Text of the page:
Vietnam Women Veterans
Stories from Vietnam Women Veterans Living in the East Valley as told by CGCC Students in partnership with Chandler Museum's Public History Program
Overview
 

Researched and written by Kevin Foote and Jaron Paul
 
It was 1965 when American troops landed on the shores of Vietnam and began a war that would give rise to many questions back on the home front.  The main question Americans had was "why are we fighting someone else's war"?  The US aided South Vietnam in preventing the spread of communism from the recently revolutionized North Vietnam, who had broken away from their French rule in 1955.  The American government was aware of the spread of communism throughout the world, and initiated a fear amongst Americans of its spread into the US.   North Vietnam attacked South Vietnam and was making an attempt overthrow their government.  
     
     The US was not in desperate need of troops in 1965.  After being brutally out-battled by the North Vietnamese, the US called for more troops.  The American government decided to have a draft of men between the ages of 18-26.  The draft was implemented on January 1, 1970.   Women were not drafted. They went as volunteers, so that meant that they would not be paid.  They wanted to help out the troops the best they could, if they could not be in combat.  Women had seen work in WWII as nurses, communications operators, and even service pilots. In the Vietnam War era, Women could become a part of the WAVEs (Navy), WASPs (Air Force), or WACs (Army).  There were chances in these fields to help out and even be paid a little bit.   
 
   Stories of women's bravery were rich in the Vietnam War's history.  Nurses stayed on board Navy ships to care for the wounded who were flown in from the battle front.  They served for ninety consecutive days on these ships before receiving a leave.  The odd thing about that fact is that ships were only serving for thirty days then a new one was brought in. The ships were then pulled back off the coast, reloaded, and refueled out at sea.  The nurses would joke and say "I can give more service time than this ship".  The women of the WACs were probably given the hardest job out of all of the divisions.  These women were close to the battle sites in Vietnam and saw the worst of the worst injuries.  These women also served for a whole year without any leave time.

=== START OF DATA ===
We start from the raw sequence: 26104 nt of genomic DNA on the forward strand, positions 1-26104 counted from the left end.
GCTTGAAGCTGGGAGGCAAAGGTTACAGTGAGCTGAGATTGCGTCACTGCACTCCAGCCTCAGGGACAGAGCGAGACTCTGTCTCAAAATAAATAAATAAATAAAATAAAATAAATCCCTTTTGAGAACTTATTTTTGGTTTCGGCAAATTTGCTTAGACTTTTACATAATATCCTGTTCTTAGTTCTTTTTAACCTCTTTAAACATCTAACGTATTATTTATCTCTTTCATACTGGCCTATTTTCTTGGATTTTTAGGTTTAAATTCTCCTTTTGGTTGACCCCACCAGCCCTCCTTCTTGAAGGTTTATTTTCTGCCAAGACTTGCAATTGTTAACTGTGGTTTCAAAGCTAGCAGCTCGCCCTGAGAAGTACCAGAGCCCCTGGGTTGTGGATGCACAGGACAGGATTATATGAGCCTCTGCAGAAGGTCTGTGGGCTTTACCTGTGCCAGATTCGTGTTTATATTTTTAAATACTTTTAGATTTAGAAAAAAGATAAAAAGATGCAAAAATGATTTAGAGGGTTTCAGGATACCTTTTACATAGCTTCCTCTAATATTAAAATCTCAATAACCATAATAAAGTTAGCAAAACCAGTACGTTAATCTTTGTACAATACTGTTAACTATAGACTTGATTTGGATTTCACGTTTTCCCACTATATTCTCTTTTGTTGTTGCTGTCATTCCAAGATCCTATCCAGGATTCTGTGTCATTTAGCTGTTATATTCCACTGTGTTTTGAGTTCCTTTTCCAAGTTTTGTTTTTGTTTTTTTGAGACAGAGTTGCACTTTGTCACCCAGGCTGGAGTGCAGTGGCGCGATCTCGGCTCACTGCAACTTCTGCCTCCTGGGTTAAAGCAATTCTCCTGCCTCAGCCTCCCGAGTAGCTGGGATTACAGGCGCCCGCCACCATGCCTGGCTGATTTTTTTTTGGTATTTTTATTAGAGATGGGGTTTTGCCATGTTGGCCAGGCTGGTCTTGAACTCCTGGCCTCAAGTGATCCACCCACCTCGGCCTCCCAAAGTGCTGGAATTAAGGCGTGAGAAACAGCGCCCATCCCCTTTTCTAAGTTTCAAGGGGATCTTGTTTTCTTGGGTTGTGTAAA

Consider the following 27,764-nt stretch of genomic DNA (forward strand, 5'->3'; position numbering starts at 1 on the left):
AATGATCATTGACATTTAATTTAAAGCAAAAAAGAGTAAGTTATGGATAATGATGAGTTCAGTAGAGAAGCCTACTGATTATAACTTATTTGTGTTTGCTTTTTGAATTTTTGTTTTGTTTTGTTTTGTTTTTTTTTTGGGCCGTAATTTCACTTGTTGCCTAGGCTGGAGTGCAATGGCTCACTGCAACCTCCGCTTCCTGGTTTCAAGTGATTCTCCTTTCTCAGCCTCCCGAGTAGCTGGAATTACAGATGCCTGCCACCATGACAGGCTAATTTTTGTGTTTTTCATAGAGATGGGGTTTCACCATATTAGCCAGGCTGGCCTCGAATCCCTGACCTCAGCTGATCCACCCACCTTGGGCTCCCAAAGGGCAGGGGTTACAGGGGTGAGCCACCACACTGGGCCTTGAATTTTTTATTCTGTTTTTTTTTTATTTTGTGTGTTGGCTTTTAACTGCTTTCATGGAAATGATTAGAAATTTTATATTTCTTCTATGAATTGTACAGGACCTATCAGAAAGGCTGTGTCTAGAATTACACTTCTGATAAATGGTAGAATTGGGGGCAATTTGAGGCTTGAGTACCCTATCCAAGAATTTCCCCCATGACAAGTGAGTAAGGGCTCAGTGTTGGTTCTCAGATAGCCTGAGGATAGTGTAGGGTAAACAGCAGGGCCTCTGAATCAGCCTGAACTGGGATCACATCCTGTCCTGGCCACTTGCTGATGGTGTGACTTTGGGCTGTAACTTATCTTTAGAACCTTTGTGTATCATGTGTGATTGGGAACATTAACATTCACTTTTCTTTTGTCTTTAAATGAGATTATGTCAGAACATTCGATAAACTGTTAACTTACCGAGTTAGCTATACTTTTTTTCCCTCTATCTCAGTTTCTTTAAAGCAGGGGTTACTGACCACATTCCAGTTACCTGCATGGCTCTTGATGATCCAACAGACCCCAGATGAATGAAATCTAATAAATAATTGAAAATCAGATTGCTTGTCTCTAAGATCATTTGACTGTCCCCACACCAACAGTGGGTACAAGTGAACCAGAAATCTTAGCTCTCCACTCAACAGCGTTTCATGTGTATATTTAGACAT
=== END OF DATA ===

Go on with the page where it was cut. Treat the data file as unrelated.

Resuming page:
There were differences on a mass scale between the Vietnam War and World War II.  The first contrast was the lack of support and public backing for the Vietnam conflict, whereas in WWII there was amazing public unity towards fighting the axis powers.  The US was fighting the North Vietnamese, yet they had never been a dire threat to the US.  In WWII the United States had good reason to fight the Japanese: Pearl Harbor.  The experiences for women in Vietnam as compared to WWII also changed.  There was no weapon training for the women who served in Vietnam.  Women who served also were not seen as heroes when they got home from the war-- there was not quite the fanfare and parades for soldiers like in WWII, when they returned from Vietnam.  This was due to the lack of public approval of the US entering the conflict.
 
   Women in military service reacted to the war in different ways.  Wherever they were assigned they made it feel like home.  This made it easier to deal with the horrors of the war and gave the men something to believe in.  Women also had conflicting feelings about the Purple Heart medal.  Men were proud to receive these and liked to show them off.  Some of the women proclaimed "I want the General who gave this medal to come down here and see each and every man who is suffering for himself", and, "a piece of metal can not erase the horrific battles that the men endured".  Although the women who served in Vietnam did not get the fanfare as in WWII, they still had an amazing sense of pride.   
 
   The United States along with South Vietnam signed a cease fire agreement in January of 1973.  This would pull all troops from Vietnam and end the Vietnam conflict.  The Vietnamese had not followed the agreement and continued fighting.  Both the North and the South Vietnamese agreed that their war would not end on paper; it was to finish on the battlefront. The North Vietnamese conquered the South in 1975, and the fighting ceased.

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Vietnam Women's Memorial